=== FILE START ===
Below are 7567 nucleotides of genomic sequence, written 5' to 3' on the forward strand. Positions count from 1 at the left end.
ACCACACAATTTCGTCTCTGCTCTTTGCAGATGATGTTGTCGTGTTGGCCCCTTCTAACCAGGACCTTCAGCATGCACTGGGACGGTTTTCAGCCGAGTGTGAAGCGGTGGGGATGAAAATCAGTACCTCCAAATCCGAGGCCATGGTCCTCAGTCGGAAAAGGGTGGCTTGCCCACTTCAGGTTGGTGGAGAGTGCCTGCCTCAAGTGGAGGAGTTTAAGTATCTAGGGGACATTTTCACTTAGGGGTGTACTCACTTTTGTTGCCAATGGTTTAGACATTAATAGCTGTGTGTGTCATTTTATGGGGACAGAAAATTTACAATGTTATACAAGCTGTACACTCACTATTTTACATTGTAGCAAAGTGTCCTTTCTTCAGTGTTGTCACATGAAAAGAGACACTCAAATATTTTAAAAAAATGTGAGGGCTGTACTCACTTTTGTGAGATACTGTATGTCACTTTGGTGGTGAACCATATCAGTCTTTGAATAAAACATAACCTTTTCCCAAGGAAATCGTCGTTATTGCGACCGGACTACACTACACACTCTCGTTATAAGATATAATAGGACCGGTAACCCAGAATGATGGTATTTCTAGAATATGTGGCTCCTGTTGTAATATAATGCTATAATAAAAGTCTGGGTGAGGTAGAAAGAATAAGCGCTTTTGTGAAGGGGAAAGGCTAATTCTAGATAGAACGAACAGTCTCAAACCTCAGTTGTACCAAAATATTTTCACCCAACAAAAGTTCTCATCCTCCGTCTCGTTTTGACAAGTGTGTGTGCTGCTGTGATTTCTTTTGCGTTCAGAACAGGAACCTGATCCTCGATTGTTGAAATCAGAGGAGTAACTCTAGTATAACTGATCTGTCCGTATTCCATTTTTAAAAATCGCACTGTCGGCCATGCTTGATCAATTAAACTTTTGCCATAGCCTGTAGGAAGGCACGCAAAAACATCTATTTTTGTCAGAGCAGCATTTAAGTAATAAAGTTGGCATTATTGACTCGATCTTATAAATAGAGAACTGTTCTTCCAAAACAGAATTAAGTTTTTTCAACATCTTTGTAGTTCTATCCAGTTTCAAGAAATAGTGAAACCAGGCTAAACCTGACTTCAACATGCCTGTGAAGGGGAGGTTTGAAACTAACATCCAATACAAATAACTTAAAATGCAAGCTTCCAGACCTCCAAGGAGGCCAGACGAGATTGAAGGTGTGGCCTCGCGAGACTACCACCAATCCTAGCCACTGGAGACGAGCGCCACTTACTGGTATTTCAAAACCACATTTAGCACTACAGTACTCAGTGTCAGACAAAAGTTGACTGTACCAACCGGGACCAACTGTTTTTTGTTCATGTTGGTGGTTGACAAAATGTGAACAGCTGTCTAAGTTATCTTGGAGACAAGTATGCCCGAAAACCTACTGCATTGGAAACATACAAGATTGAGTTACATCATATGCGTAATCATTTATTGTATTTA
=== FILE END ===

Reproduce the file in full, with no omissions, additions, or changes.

Below are 7567 nucleotides of genomic sequence, written 5' to 3' on the forward strand. Positions count from 1 at the left end.
ACCACACAATTTCGTCTCTGCTCTTTGCAGATGATGTTGTCGTGTTGGCCCCTTCTAACCAGGACCTTCAGCATGCACTGGGACGGTTTTCAGCCGAGTGTGAAGCGGTGGGGATGAAAATCAGTACCTCCAAATCCGAGGCCATGGTCCTCAGTCGGAAAAGGGTGGCTTGCCCACTTCAGGTTGGTGGAGAGTGCCTGCCTCAAGTGGAGGAGTTTAAGTATCTAGGGGACATTTTCACTTAGGGGTGTACTCACTTTTGTTGCCAATGGTTTAGACATTAATAGCTGTGTGTGTCATTTTATGGGGACAGAAAATTTACAATGTTATACAAGCTGTACACTCACTATTTTACATTGTAGCAAAGTGTCCTTTCTTCAGTGTTGTCACATGAAAAGAGACACTCAAATATTTTAAAAAAATGTGAGGGCTGTACTCACTTTTGTGAGATACTGTATGTCACTTTGGTGGTGAACCATATCAGTCTTTGAATAAAACATAACCTTTTCCCAAGGAAATCGTCGTTATTGCGACCGGACTACACTACACACTCTCGTTATAAGATATAATAGGACCGGTAACCCAGAATGATGGTATTTCTAGAATATGTGGCTCCTGTTGTAATATAATGCTATAATAAAAGTCTGGGTGAGGTAGAAAGAATAAGCGCTTTTGTGAAGGGGAAAGGCTAATTCTAGATAGAACGAACAGTCTCAAACCTCAGTTGTACCAAAATATTTTCACCCAACAAAAGTTCTCATCCTCCGTCTCGTTTTGACAAGTGTGTGTGCTGCTGTGATTTCTTTTGCGTTCAGAACAGGAACCTGATCCTCGATTGTTGAAATCAGAGGAGTAACTCTAGTATAACTGATCTGTCCGTATTCCATTTTTAAAAATCGCACTGTCGGCCATGCTTGATCAATTAAACTTTTGCCATAGCCTGTAGGAAGGCACGCAAAAACATCTATTTTTGTCAGAGCAGCATTTAAGTAATAAAGTTGGCATTATTGACTCGATCTTATAAATAGAGAACTGTTCTTCCAAAACAGAATTAAGTTTTTTCAACATCTTTGTAGTTCTATCCAGTTTCAAGAAATAGTGAAACCAGGCTAAACCTGACTTCAACATGCCTGTGAAGGGGAGGTTTGAAACTAACATCCAATACAAATAACTTAAAATGCAAGCTTCCAGACCTCCAAGGAGGCCAGACGAGATTGAAGGTGTGGCCTCGCGAGACTACCACCAATCCTAGCCACTGGAGACGAGCGCCACTTACTGGTATTTCAAAACCACATTTAGCACTACAGTACTCAGTGTCAGACAAAAGTTGACTGTACCAACCGGGACCAACTGTTTTTTGTTCATGTTGGTGGTTGACAAAATGTGAACAGCTGTCTAAGTTATCTTGGAGACAAGTATGCCCGAAAACCTACTGCATTGGAAACATACAAGATTGAGTTACATCATATGCGTAATCATTTATTGTATTTA